In this issue: Learn how BCNU is pushing for changes to the way WorkSafeBC compensates nurses suffering from work-related mental disorders and find out more about how the union is supporting internationally educated nurses. And read our feature story on the rural and remote nurse staffing crisis highlighted in a recent report from the Auditor General.
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Whenever the four members of Ayre Manor’s bargaining team felt a little discouraged about the state of contract negotiations, they’d ask themselves: “What would Anna do now?”
For nurses, long shifts and extended workweeks have become an almost permanent part of what it means to work within BC’s health-care system.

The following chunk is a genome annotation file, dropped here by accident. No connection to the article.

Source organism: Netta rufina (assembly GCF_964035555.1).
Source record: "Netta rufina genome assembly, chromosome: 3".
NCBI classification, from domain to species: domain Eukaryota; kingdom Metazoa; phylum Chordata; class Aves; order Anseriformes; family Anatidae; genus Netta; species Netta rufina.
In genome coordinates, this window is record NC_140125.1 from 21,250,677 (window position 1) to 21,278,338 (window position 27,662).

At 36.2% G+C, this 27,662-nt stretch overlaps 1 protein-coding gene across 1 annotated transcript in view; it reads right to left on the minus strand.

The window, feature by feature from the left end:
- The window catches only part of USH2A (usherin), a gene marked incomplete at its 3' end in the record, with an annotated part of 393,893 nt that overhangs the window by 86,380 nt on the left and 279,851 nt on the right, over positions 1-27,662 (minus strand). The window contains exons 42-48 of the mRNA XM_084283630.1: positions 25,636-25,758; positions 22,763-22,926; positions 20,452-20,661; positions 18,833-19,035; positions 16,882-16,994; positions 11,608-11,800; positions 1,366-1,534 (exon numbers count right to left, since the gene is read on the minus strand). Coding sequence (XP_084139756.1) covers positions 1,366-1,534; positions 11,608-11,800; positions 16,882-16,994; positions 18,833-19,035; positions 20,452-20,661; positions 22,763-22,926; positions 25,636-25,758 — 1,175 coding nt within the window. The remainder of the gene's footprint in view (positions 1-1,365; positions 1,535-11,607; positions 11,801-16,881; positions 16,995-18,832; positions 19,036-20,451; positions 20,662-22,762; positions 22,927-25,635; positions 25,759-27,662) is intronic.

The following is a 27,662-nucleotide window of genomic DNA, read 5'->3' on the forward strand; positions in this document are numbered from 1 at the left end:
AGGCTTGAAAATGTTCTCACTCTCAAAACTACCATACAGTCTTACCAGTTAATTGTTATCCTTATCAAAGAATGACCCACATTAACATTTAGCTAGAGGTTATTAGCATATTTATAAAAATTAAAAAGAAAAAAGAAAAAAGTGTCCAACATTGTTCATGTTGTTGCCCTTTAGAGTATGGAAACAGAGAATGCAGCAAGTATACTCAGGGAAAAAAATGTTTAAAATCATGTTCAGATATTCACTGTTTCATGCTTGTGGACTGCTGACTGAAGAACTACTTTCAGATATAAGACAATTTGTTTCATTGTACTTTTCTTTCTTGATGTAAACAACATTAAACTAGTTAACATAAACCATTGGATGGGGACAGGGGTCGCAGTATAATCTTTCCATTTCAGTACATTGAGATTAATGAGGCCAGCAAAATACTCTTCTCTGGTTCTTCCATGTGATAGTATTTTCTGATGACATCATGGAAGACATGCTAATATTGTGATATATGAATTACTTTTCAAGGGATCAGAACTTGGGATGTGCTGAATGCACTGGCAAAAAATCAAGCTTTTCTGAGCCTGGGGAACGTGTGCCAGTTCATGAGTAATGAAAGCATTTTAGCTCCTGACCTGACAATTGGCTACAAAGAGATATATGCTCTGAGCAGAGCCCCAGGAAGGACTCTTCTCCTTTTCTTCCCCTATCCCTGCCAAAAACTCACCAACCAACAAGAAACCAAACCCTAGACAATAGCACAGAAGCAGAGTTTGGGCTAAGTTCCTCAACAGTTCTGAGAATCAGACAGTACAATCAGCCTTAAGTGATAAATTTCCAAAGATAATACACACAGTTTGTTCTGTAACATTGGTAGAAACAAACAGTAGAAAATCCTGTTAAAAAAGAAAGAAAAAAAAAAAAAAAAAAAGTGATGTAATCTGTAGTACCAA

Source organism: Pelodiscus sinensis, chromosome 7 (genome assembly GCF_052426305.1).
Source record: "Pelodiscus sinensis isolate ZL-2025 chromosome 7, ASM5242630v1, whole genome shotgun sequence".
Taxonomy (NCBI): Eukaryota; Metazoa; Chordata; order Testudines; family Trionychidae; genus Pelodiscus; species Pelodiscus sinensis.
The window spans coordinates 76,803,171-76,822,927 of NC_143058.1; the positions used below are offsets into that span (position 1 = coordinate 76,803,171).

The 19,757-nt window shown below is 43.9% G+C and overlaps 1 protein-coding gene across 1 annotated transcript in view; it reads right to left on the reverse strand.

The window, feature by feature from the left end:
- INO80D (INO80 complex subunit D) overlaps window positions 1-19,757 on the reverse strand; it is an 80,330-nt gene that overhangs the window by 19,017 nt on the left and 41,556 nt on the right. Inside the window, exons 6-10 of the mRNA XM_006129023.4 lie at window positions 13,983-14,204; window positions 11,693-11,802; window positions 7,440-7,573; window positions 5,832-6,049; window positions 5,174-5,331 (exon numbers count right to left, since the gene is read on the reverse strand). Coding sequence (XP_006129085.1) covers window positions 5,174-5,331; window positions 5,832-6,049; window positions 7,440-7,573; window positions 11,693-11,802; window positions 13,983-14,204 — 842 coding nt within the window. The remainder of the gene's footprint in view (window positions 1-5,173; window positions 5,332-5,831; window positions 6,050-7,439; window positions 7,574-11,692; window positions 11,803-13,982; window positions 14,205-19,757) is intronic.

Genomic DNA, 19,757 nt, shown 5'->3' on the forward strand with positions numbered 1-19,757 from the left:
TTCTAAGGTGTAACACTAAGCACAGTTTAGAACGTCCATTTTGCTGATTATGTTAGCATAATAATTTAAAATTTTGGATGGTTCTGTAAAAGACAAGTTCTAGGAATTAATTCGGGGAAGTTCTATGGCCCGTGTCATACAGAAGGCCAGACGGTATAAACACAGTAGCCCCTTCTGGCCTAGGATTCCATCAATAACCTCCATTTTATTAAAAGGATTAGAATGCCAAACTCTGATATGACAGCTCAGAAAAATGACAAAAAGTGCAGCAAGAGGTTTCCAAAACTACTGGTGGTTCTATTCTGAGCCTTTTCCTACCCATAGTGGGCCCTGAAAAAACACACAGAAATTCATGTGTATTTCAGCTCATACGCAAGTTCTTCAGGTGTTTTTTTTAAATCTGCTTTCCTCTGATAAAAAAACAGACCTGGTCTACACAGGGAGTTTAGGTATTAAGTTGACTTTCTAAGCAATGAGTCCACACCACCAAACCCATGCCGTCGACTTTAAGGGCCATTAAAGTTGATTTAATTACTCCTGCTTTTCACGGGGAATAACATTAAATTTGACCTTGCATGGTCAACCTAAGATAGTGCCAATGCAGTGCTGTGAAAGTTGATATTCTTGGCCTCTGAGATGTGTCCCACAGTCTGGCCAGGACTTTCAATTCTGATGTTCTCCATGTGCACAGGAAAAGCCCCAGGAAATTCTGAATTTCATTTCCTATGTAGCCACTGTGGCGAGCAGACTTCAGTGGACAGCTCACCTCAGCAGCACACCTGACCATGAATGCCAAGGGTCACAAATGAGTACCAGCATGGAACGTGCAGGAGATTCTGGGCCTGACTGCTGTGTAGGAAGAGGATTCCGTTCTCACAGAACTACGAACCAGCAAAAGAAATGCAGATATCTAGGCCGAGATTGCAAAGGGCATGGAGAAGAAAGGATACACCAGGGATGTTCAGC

Mike Basham remembers the day in November 2017 like it was yesterday: He and another psychiatric nurse along with a security guard are escorting a young psychiatric patient with a history of violence back to a seclusion room.
Sukhpreet Kahler has wanted to be a nurse for as long as she can remember. “I lived in an extended family and I always wanted to help old people or whoever was sick in my family,” she says.
“We looked to see if Northern Health was effectively recruiting and retaining enough registered nurses and nurse practitioners to fill these positions. We concluded that it was not,” said Auditor General Carol Bellringer.
The Young Nurses’ Network is one of five BCNU equity-seeking caucuses. The group creates a space that allows young nurses and nursing students (age 35 and younger) to meet socially, share experiences, address issues of concern and get more involved in BCNU.
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